Mon Nov 09 2009 02:06 PM
Re: Ida's Inner Core Regeneration ??

Although the cloud tops are warming somewhat from previously, the MCC over the LCC is managing to persist in the face of the shear. Yes, these storms are exhibiting signs of the shear too, but IMHO, does not appear to be 'prohibitive', thus allowing the storms to attain 'super size' proportions and devolop very deeply as well, with rather substantial very cold cloud tops still.

I think the 1:00 EST advisory shows this new burst. Pressure has fallen to 992mb, below the 993mb of the 7:00am advisory. Not sure how much longer this burst will maintain, though.

The fact that they decided to give the nod to the very impressive outburst over the LLC and actually drop the central pressure by 1mb I think says a lot. Maybe I'm reading too much into it though.

When you say "... how much longer this burst will maintain", I assume you're referring to the entire event of this MCC forming over the LLC. As long as the storms are quickly replaced by new deep convection and the MCC feature persists, then it's likely Ida will at least maintain her current intensity for a while longer, instead of quickly spinning down, which would be the case were her LLC still be totally exposed for all this time.

Ida seems to be "bursting." As soon as one burst of convection shears off, another forms near the center.

Good observations, but I think the term you're looking for here is "Cycling". Cycling of convection over a LLC occurs when new thunderstorms immediately pop up when previous storms are still in the process of dissapating. I prefer to reserve the word 'bursting' for individual supercells that develop explosively, attain great heights all the way to the stratosphere very quickly with convective turrent penetrations blasting into the stratophere, in some cases for hundreds or even a few thousand feet above the tropopause.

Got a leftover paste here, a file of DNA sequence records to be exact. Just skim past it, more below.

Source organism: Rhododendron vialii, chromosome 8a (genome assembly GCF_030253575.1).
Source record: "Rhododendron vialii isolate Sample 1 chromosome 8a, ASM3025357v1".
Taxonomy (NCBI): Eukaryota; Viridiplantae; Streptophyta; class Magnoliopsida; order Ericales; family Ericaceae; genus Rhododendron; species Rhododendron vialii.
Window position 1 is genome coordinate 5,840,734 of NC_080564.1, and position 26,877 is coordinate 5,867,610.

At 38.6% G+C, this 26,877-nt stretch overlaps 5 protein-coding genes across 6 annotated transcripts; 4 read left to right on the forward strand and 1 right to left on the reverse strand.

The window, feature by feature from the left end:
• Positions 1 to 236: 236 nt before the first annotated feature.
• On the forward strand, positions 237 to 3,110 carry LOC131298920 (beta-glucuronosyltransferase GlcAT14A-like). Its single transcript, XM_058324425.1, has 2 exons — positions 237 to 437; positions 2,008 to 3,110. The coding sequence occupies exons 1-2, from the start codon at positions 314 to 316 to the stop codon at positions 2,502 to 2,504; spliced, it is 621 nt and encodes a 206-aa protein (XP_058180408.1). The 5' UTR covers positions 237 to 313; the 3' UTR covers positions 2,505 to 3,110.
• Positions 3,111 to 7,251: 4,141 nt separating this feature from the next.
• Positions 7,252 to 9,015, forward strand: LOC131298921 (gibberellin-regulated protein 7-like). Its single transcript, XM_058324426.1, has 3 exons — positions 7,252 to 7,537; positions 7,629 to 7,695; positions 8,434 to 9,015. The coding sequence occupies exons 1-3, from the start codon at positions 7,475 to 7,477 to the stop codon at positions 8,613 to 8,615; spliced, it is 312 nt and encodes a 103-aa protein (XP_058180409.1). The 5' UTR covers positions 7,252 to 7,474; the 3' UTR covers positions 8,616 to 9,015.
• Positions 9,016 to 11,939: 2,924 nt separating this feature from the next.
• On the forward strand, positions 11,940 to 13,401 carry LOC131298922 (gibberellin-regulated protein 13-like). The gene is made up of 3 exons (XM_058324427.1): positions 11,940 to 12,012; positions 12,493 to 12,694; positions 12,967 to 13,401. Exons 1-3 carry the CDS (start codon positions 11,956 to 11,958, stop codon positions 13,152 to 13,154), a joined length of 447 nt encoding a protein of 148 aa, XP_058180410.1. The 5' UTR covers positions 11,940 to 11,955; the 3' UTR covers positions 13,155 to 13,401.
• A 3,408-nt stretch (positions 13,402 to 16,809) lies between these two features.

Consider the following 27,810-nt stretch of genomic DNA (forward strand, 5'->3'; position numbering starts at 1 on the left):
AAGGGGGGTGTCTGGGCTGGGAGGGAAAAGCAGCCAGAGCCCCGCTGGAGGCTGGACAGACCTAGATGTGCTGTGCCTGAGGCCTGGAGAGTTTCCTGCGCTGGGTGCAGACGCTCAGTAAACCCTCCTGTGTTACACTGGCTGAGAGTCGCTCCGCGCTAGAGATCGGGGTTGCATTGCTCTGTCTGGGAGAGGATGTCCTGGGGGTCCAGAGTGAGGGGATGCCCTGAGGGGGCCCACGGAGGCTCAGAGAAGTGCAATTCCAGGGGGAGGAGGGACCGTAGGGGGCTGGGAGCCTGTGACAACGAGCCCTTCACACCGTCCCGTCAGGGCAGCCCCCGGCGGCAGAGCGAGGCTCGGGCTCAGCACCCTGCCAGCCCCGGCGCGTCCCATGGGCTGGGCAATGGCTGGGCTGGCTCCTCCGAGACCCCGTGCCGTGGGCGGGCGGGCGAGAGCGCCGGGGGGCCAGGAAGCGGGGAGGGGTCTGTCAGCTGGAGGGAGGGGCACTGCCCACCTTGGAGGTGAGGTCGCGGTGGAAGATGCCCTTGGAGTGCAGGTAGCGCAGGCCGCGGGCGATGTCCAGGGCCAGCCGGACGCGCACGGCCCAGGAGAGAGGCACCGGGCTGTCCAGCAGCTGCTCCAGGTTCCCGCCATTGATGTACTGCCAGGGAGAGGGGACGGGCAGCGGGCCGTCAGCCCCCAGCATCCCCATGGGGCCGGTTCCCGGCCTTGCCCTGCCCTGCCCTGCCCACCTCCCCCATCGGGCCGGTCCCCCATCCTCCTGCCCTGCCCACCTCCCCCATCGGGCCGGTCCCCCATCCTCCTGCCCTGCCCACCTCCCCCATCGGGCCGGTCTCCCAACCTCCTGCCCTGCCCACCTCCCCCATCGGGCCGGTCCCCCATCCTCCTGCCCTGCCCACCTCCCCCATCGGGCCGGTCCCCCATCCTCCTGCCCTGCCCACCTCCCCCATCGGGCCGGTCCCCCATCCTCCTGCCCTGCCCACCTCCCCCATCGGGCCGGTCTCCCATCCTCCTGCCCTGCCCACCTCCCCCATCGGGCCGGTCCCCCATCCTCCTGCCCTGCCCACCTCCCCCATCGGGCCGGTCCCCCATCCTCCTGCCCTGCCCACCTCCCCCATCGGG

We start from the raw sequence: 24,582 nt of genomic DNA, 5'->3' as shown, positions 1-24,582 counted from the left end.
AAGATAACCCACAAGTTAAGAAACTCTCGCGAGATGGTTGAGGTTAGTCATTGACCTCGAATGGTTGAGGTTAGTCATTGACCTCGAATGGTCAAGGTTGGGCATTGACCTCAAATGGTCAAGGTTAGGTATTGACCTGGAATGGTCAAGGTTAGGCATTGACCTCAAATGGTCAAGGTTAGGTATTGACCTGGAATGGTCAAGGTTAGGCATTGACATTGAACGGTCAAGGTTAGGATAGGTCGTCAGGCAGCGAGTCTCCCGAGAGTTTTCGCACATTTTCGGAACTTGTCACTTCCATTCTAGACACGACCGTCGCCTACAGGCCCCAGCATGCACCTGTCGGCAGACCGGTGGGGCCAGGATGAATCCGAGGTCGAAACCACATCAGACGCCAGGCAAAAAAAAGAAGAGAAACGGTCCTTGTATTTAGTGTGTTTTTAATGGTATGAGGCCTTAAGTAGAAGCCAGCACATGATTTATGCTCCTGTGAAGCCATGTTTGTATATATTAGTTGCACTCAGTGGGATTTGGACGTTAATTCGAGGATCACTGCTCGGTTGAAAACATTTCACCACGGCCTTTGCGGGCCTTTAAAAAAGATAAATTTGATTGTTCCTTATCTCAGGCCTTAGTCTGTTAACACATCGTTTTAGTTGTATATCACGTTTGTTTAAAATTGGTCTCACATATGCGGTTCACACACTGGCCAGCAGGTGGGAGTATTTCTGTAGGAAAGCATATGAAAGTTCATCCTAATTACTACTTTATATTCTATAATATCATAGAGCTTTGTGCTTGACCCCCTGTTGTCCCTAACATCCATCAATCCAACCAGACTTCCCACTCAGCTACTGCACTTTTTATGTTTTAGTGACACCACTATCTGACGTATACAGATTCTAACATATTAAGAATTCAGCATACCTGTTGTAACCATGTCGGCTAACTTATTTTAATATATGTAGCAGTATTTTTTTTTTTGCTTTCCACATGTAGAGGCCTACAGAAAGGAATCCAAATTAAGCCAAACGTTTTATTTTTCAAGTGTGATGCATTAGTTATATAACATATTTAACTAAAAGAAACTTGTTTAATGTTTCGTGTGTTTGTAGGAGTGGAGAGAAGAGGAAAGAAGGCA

Yes, Ida's current display of this MCC over the center fits the bill perfectly for 'Cycling Convection', with each of the cells 'bursting' into existance and blasting all the way into the lower stratosphere.

Also, quite interestingly, you can now see on the Long-Range Doppler Radar from Mobile, the attempted formation of an eyewall structure. The eye is most certainly there, but only half the eyewall. And the intense, cycling convection we've been noticing on animated satellite imagery is that arc of intense reflectivities showing up in the NW semicircle on the radar.

It's trying to wrap around the clear center, but appears to be having a tough time in doing so, presumably because of the persistant shear. If the shear were not present, I think Ida would be making landfall as a solid Cat 2 or possibly a Cat 3 Hurricane. Thank goodness for the blessed shear! To the rescue once again!

Long Range Animated Doppler Radar Loop from Mobile


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